A Scapegoat for Boeing’s Failures or Business-as -Usual?

Article: A Scapegoat for Boeing’s Failures Brooke Sutherland, From “The Week,” Nov. 29, 2021

There’d better be more indictments coming for those responsible for Boeing’s fatal crashes, said Brooke Sutherland. “Last week, a federal grand jury charged the company’s chief technical pilot, Mark Forkner, with deceiving Federal Aviation Administration officials in their evaluation of the Boeing 737 Max and scheming to defraud the plane maker’s customers.”He is the only person thus far indicted in connection with the twin crashes of the Max, which killed 346 people. The crashes were linked to flighr-control software known as MCAS that “repeatedly forced the planes to nosedive.” Forkner, a liaison to the FAA, has been accused of withholding information about changes to MCAS, speeding the path to approval and letting Boeing skimp on pilot training. But Forkner was not “operating as some kind of rogue employee.”

There were many “breakdowns in company culture, management oversight, and airplane safety regulation” that let this tragedy unfold. Forkner left Boeing in July 2018; the first fatal crash happened in October, the second the following March. Even after that, it took 10 months for Boeing’s then CEO, Dennis Muilenburg-paid $23.4 million in 2018-to admit pilots needed more training And Forkner is the only one to blame here? “There’s something fundamentally lopsided about this.”

Our response, by Don Chapin:

As a once-upon government oversight System Engineering Team Lead, I can sympathize with the investigators. Is he culpable of lying to cover up negative facts, or was he, himself, a victim of chain-of-command misinformation? Was this truly a plate of spaghetti or a plate of worms? (deep in China with a native friend in a restaurant, coming back to our table from the restroom, I saw a plate of spaghetti in front of him. When one of the spaghetti strands moved, I realized it was a plate of night-crawlers, a local delicacy.)

In my government Systems Engineer role, I saw plenty of cases of miscommunication, but attempting to inform the company CEO of this common occurrence, never “took,” as government watchdogs, which we were, were considered “know-nothings” by company management. The problem was that they had a point…of the six “engineers” on my team, if I asked any of the main group of five to get a copy of a document, I’d likely have to show him/her how to work the copy machine. Too long at the same “job” with automatic pay increases is mentally siphoning. I recommended ONE member of the group to replace me as Team Lead when I retired from silly service because he was a shop floor wizard and the only one who cared.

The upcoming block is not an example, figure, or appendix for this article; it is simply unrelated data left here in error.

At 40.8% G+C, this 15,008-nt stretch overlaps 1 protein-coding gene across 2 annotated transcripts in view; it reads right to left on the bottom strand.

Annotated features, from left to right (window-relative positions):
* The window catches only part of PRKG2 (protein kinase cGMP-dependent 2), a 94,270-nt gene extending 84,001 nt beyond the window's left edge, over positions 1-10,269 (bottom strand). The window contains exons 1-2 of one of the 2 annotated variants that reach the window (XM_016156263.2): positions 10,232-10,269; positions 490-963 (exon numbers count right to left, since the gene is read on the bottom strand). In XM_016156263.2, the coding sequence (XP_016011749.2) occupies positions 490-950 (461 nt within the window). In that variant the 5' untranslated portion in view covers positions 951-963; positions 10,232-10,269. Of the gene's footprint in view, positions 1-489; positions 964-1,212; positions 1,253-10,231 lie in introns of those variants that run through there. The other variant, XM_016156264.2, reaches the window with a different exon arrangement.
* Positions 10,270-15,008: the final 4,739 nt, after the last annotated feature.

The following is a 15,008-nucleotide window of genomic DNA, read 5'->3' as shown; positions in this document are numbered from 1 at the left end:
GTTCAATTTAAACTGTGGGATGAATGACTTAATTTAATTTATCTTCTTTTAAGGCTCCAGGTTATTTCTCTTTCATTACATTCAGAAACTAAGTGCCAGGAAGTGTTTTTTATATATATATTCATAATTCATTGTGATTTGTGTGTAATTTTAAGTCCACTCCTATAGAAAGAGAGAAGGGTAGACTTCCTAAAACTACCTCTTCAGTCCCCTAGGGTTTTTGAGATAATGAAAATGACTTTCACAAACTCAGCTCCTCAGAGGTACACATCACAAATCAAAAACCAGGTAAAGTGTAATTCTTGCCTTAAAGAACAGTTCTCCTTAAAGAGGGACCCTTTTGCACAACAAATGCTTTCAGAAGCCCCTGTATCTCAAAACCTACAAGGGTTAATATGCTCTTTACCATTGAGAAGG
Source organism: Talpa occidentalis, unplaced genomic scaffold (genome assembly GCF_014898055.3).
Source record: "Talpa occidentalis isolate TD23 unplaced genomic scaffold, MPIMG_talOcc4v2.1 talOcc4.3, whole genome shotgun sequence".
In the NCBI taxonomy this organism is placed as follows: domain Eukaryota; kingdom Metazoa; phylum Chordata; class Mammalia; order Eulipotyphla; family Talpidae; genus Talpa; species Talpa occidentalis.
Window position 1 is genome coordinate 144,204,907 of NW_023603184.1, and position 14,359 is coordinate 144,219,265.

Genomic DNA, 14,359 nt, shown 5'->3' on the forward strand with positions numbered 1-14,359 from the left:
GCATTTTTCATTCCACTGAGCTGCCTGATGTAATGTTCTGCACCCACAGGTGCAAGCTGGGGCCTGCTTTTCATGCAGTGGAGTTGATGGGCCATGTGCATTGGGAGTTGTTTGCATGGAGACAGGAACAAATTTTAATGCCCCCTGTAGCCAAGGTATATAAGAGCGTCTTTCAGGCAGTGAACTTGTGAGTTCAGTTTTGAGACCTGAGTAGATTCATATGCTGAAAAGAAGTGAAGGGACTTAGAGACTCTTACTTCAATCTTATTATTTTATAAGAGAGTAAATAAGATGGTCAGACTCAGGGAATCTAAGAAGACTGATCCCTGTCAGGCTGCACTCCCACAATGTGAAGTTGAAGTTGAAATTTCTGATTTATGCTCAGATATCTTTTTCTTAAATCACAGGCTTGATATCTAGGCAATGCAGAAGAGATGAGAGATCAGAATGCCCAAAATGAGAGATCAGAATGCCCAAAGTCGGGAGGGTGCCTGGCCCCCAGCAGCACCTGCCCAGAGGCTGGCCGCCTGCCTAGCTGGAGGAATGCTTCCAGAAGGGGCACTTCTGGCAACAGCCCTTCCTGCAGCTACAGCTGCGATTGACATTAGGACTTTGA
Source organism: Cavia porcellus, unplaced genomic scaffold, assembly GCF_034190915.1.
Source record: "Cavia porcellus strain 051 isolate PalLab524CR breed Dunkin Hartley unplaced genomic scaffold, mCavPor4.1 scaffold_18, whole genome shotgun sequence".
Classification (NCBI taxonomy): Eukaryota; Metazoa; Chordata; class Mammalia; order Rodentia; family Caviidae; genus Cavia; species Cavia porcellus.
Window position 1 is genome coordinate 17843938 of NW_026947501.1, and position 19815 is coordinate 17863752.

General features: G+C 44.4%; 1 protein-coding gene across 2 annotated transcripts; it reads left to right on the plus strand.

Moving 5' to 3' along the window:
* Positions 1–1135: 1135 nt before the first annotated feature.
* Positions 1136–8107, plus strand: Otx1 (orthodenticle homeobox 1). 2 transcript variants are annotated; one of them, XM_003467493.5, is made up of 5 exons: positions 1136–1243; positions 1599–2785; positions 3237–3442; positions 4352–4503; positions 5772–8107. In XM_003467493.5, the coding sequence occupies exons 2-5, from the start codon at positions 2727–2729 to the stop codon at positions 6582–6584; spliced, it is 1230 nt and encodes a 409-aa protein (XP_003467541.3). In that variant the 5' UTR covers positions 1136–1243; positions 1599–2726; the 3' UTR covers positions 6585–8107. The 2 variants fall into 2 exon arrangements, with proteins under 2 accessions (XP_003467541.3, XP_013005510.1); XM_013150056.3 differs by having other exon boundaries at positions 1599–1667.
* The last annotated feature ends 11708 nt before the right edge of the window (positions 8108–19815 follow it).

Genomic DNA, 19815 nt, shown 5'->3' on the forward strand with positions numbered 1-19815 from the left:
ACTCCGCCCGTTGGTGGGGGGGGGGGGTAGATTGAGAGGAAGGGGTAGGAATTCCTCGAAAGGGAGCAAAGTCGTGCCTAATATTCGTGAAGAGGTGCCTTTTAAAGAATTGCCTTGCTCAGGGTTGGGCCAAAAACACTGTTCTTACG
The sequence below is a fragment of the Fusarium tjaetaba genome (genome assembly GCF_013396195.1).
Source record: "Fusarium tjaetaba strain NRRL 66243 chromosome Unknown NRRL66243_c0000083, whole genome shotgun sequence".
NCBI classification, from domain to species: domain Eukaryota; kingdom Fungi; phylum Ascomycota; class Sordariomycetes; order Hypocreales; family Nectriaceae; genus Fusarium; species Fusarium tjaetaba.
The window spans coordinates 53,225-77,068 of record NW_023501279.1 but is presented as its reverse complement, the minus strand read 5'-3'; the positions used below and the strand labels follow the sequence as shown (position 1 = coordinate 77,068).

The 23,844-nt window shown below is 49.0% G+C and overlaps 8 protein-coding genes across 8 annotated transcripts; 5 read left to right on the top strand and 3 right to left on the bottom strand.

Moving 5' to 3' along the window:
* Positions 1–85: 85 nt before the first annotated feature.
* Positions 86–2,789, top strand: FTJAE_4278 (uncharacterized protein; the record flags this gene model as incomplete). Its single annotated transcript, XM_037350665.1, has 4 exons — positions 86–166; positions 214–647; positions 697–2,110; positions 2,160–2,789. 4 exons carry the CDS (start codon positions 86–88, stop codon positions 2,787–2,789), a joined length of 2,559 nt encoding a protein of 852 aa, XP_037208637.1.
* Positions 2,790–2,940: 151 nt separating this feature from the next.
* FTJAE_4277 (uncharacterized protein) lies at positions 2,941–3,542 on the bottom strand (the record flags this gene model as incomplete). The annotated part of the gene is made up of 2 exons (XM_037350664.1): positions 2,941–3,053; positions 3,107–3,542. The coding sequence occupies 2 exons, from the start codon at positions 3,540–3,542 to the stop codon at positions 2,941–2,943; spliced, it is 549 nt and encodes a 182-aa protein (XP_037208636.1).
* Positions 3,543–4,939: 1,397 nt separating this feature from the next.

Most of us played a kids’ game of introducing a short story in a circular group and comparing the story at the end of the line with what was originally introduced to find virtually no similarity. It’s been documented that the same thing happens in companies…each level of the chain reports what he/she thinks his/her supervisor wants to hear. By the time the story reaches “upper management” everything is “hunky-dory,” just what management wanted to hear. Likewise, our “dumb gov’t” stories were discounted until catastrophe struck in some form OR we’d do enough write-ups that some conscientious somebody in the company would investigate for themselves.

One prime example: On the Navy F-18 program, as a government overseer I kept finding dissimilar-metal joints (at sea the air is salt-laden—an almost perfect battery electrolyte—to roughly 500 feet altitude and two dissimilar metals act as two poles of a battery. Result: rapid corrosion and a weakened joint… ergo a huge no-no for Navy aircraft). The company Chief Engineer ordered a FULL drawing check… basically no problems, yet I kept finding dissimilar metal joints. HUH! The company Chief Engineer then ordered a complete review of actual hardware being used on the shop floor to drawing specs. AHA! Local-assembly shop floor stations often ordered and used dissimilar metal fasteners as substitutes for drawing requirements. In this case, the shop floor didn’t know the reasons for the drawing requirements, so everything was business as usual, “well and good” all the way up the line.

So, noting the sentence, “There were many ‘breakdowns in company culture, management oversight, and airplane safety regulation’ that let this tragedy unfold,” what do the investigators find with a high degree of confidence in the Boeing investigation, true malfeasance (of which there is plenty in large companies such as Boeing), or business as usual? Is Forkner a scapegoat for Boeing’s failures? Or was a particular team’s ignorance at fault in this case?

P.S. This “company Chief Engineer” was the one I had a brief discussion with
on the way to his funeral, as mentioned in “Global Shamanic Energy Work.”



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